Business Lessons from Ice Hockey
What Business Leaders Can Learn from Hockey
Among city residents, government officials and business leaders, there is no shortage of opinions on a new sports arena in Seattle, with the odds of one being built improving in recent weeks. Like many, I’ve been following the issue closely. But while most of the focus, naturally, is on bringing pro basketball back to the area, smart business leaders should pay closer attention to hockey.
Hockey has taught me countless lessons that I’ve applied to my business career. Growing up with a Stanley Cup champion, National Hockey League All-Star and Olympian for a father will do that, as will playing and coaching the game, experiences I have been fortunate enough to enjoy.
As our region continues to weigh the economic merits of a new stadium in the future, here are five lessons from the sport that business leaders would be smart to put into place now.
Beginning efforts help determine the end result.
In hockey, the things you do early in the game pay off as the game continues. Small decisions like dumping the puck and finishing your checks ultimately wear down the opponent and create more chances later in the game. The same applies in business. Little things done early can pay off in the long run. Employees learn more from constant feedback than a year-end review process, for example, and project planners can use early criticisms to strengthen their proposals.
Leading indicators are helpful, but no guarantee of success.
In hockey, shots on goal, hits, and face-offs won are the best indicators of success. We tracked and communicated them throughout every game and, more often than not, the game winner was consistent with the winner of these statistics. Key indicators can help a business or project focused on the things that are important and controllable. Keep them focused on a few key items, but never assume that success is limited simply to those items.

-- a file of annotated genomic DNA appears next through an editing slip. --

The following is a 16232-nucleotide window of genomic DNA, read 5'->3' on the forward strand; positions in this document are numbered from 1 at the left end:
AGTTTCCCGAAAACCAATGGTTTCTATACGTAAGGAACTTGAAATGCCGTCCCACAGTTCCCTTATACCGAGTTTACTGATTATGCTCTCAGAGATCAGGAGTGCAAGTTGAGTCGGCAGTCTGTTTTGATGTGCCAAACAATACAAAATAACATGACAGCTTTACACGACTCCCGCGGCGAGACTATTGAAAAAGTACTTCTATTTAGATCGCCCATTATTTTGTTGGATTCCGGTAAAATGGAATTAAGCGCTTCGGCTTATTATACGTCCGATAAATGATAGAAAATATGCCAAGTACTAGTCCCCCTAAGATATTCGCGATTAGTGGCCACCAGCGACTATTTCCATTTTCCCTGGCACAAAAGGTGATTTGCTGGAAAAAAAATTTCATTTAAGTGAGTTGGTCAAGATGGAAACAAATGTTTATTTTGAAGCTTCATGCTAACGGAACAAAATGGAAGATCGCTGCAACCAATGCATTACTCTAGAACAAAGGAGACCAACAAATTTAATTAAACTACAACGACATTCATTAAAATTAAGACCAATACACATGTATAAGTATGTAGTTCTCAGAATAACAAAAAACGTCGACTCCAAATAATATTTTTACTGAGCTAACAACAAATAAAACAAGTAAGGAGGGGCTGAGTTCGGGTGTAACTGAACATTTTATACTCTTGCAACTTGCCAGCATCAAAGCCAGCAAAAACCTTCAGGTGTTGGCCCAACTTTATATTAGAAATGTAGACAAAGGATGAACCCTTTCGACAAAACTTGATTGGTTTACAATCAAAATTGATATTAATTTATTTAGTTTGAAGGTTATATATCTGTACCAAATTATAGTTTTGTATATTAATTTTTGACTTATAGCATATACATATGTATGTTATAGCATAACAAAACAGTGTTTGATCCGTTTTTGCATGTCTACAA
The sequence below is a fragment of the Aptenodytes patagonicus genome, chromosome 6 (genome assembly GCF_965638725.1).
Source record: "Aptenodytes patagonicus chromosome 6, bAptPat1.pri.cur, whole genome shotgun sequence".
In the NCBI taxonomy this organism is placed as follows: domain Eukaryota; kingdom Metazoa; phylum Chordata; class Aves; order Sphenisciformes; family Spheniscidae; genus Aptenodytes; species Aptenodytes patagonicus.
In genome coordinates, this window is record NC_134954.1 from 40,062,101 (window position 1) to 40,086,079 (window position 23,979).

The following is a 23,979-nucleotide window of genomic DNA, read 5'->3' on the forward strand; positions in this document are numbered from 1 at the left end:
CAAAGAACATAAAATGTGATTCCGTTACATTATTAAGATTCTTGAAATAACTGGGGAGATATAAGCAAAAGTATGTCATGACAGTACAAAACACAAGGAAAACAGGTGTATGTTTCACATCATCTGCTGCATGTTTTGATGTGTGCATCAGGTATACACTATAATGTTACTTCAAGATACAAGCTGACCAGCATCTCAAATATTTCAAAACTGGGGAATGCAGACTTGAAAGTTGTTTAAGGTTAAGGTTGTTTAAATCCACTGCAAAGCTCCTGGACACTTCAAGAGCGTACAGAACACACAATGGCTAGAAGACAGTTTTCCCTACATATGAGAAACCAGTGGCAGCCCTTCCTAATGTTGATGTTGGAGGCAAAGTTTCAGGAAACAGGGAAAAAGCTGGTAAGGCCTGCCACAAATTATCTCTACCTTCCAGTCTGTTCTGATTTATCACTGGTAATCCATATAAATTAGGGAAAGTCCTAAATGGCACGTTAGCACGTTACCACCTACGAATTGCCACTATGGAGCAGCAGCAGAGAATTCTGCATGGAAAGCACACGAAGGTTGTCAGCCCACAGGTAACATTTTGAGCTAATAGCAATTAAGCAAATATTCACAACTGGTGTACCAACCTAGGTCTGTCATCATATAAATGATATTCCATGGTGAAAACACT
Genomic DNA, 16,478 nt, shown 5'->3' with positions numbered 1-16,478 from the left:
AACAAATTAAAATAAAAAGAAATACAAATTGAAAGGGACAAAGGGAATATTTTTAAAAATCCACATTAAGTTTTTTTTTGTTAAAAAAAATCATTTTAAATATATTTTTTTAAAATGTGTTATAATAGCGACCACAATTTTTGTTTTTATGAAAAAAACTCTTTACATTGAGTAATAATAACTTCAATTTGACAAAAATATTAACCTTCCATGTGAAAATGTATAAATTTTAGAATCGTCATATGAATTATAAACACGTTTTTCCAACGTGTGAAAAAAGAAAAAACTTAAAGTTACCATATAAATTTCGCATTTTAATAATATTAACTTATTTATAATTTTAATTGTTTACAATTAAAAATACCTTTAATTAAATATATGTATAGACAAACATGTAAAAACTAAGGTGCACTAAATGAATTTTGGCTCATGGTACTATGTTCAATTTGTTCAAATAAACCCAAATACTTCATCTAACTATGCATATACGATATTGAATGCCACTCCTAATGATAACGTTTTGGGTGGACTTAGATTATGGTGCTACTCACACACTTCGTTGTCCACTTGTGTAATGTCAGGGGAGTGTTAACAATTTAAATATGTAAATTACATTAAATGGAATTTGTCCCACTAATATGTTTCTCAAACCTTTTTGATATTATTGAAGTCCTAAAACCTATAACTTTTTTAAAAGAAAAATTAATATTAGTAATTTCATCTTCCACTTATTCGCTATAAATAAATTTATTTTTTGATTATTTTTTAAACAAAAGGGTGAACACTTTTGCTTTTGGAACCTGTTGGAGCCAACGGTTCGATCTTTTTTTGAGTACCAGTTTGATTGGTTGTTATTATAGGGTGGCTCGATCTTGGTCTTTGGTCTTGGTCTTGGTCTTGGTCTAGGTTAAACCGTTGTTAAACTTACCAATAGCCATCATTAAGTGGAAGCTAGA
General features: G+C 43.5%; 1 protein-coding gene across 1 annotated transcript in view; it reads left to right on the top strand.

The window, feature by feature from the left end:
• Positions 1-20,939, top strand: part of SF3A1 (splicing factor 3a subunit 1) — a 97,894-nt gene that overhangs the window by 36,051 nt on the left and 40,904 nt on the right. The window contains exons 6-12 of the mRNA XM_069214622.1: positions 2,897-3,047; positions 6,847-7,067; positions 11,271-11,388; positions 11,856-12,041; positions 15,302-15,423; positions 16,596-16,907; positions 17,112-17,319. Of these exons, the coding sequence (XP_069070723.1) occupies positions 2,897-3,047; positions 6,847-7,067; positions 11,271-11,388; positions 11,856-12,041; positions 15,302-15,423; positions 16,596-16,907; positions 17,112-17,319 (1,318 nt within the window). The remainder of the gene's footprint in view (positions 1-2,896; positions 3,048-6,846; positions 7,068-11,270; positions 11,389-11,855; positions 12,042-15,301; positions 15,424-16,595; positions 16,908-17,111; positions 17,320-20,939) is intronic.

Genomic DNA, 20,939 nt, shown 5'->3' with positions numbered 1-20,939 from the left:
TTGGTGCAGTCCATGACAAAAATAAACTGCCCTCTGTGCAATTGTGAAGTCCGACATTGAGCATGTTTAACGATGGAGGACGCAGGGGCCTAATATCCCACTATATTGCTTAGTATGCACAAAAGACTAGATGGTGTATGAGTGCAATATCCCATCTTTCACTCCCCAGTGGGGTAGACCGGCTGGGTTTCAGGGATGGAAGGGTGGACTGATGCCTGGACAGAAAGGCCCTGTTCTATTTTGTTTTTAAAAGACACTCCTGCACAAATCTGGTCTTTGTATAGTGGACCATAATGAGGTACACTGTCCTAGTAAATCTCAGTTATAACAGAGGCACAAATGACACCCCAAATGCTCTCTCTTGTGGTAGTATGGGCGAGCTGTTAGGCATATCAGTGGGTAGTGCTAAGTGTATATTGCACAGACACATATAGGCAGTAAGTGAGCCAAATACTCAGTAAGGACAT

A strong game plan makes a big impact
Two weeks after losing a league game, the hockey team I help coach turned it around and beat the same opponent in the league championship. The difference? Over those two weeks we built out a defensive strategy and game plan to neutralize our opponent’s potent offense. In business, replace game plan with strategy and everyone nods their head. The word “strategy,” however, is often overused to the point of losing meaning. I challenge every business owner to think of their strategy as a game plan. This will force you to define an opportunity, how to win, and to go about achieving your desired result.
Sometimes fighting is OK
Conflict is an important part of progress. Many hockey teams use fighting in games to change momentum. While I’m not arguing for hockey-style fighting in the business community, arguments and disagreements are a natural part of getting things done. I’ve often read about General Electric and the passionate arguments they’ve had in that company all the way up to the board room level. The results speak for themselves.
Good teamwork requires complete focus on your role
When I played hockey, I could discuss everything I did right and wrong after a game. I couldn’t discuss how other team members performed. This was not selfishness, but focus. Hockey requires every team member to learn their role on the ice and focus on executing it to perfection. Strong businesses have similar characteristics. Each person knows what they were hired to do and when it is time to execute. Every person needs to be focused on their role. That is how the best organizations succeed.
We may or may not get an NHL team in Seattle. I hope we do. But regardless of the proposed stadium’s final fate, applying the lessons of hockey will always help business leaders score more wins.
Chris Stephenson is co-founder and partner at ARRYVE, a strategy consulting firm in Redmond, Wash., and a lifelong hockey fanatic. He can be reached by email email@example.com and followed on Twitter at @cjstevie or @arryve.